Numbers 13:33 contains one of the most fascinating passages in the bible. Moses had sent out a dozen scouts to explore the land of Canaan. Upon their return, all but two of them, Joshua and Caleb, reported that it would be better to go back to Egypt than to move forward, since the Israelites couldn’t possibly survive in the promised land given the ferocity of its inhabitants. Their message wasn’t that our enemies are strong and we are weak, but that “we looked like grasshoppers to ourselves, and so we must have looked to them.”
Think about that – if you consider yourself to be small and vulnerable, should you be shocked when your adversaries judge you to be that way? Now, as then, we need to stand tall against those who hate and doubt us, calling out mischaracterization and hypocrisy wherever we see it. And, alas, we seem to see it everywhere we look.
It is revolting to witness so many self-identified “progressive” students and faculty reflexively decrying the actions of Jewish “colonialists,” as they rationalize, ignore, or even celebrate, the brutality of Hamas terrorists.
While the global outrage at the notion that Israel has a right to defend itself is deplorable, nowhere is it more so than on America’s college campuses. It is revolting to witness so many self-identified “progressive” students and faculty reflexively decrying the actions of Jewish “colonialists,” as they rationalize, ignore or even celebrate the brutality of Hamas terrorists.
I am not surprised to read the words of donors who are so disgusted with their alma maters that they are looking to redirect their philanthropy to more deserving causes. I suggest that rather than write off universities altogether, they consider campus organizations that directly support their Jewish communities, such as Hillel. And I ask them to also turn their attention to Israeli educational institutions, especially given that at a time when those schools need allies the most, they have been largely abandoned by their international counterparts.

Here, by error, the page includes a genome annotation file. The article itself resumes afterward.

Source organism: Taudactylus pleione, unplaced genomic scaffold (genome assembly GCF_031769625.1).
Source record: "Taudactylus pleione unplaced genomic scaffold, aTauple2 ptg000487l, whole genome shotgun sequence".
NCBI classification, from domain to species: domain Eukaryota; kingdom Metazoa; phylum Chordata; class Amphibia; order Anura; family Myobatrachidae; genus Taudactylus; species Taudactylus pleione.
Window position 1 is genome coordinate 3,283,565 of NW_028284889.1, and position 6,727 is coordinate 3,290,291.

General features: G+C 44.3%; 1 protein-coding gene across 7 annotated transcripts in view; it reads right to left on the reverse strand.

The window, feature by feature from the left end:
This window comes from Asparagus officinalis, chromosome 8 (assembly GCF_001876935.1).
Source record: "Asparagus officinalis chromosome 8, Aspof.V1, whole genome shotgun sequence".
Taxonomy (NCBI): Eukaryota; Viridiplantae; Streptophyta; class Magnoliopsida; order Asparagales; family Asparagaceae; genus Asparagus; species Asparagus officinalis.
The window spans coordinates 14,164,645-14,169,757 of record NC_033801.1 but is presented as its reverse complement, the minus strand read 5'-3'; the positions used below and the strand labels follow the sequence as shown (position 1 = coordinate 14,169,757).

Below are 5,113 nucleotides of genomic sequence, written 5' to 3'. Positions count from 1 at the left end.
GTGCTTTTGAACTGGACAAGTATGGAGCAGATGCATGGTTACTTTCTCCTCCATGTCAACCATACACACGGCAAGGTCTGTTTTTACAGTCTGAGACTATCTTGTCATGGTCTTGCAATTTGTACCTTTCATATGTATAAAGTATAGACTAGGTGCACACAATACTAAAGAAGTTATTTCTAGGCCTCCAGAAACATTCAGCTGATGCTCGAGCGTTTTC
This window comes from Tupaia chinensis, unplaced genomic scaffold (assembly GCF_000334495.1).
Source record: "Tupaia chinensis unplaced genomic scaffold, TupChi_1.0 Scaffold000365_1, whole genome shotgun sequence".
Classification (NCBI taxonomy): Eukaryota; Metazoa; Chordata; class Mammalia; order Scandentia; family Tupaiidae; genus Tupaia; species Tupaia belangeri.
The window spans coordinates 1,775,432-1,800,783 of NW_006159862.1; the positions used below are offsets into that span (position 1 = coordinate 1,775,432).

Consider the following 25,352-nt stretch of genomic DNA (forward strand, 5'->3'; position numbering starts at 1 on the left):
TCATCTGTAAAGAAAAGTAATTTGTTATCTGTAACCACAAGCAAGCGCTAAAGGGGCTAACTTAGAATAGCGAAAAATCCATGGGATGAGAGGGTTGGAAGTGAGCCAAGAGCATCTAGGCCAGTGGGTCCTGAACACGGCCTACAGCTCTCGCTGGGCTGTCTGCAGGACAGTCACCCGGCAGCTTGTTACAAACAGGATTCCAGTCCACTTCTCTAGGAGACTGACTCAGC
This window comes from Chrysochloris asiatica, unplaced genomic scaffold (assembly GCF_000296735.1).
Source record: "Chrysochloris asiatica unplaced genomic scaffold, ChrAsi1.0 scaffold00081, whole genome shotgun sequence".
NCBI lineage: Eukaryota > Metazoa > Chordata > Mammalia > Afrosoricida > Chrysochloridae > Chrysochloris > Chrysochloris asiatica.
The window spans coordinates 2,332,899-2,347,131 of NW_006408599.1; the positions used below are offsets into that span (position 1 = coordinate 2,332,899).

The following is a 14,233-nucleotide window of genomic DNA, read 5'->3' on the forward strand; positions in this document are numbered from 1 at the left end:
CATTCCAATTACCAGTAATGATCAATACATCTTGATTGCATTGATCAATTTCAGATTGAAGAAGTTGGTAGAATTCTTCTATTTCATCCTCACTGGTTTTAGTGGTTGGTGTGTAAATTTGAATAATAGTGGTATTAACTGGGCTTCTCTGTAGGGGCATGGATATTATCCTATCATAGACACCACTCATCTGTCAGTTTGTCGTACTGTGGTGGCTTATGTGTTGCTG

In a recent open letter to the worldwide academic community, the leaders of the major Israeli universities wrote that “It’s unsettling to note that college campuses [in the U.S. and in Europe] have become breeding grounds for anti-Israel and antisemitic sentiments,” as they “have adopted Hamas as the cause celebre while Israel is demonized … Academic institutions stand as lighthouses in the intellectual landscape, and we ask you to illuminate them … Expose the falsity of justifications for acts of terror; expose and condemn disingenuous statements; and reject hypocritical voices that justify murder, rape, and destruction in the name of ‘resistance.’”
The Israeli institution I know best is Tel Aviv University. Northwestern University, where I served as President for 13 years, and TAU are sister schools, with a range of joint teaching and research programs. And I am proud to say that I am one of many members of their global Board of Governors.
Under the leadership of its president, Ariel Porat, a celebrated legal scholar, TAU has been at the forefront of the Israeli response to the horrors of 10/7: 6,000 of their students are on active IDF duty; 1,000 of their faculty and staff are volunteering in hospitals and in agricultural fields; they created a substantial emergency fund for those directly affected; they host evacuees in their dorms; they are creating a major post-trauma center; etc. And they are not alone.
President Porat told me that he has never seen such unity in Israel. The divisions in Israeli society of recent months, largely related to the problematic attempts at judicial “reform,” are a distant memory. As Israel fights for its very survival, all hands are on deck.
Those who think of Israelis – or Jews, in general – as grasshoppers, are seeing just how wrong they are. By standing strong and united, as we did in biblical times, we are demonstrating our ability not merely to exist, but to thrive.
Whether you write checks, volunteer your time, assist in the all-important public relations battle against those who maliciously misrepresent current events, or simply proudly wear your Jewish star, you are showing the world the vibrancy of our people. We cower before no one in the defense of our ancient and forever homeland, as we shout for all to hear, “Am Yisrael Chai.”
Morton Schapiro is the former president of Williams College and Northwestern University. His most recent book (with Gary Saul Morson) is “Minds Wide Shut: How the New Fundamentalisms Divide Us.”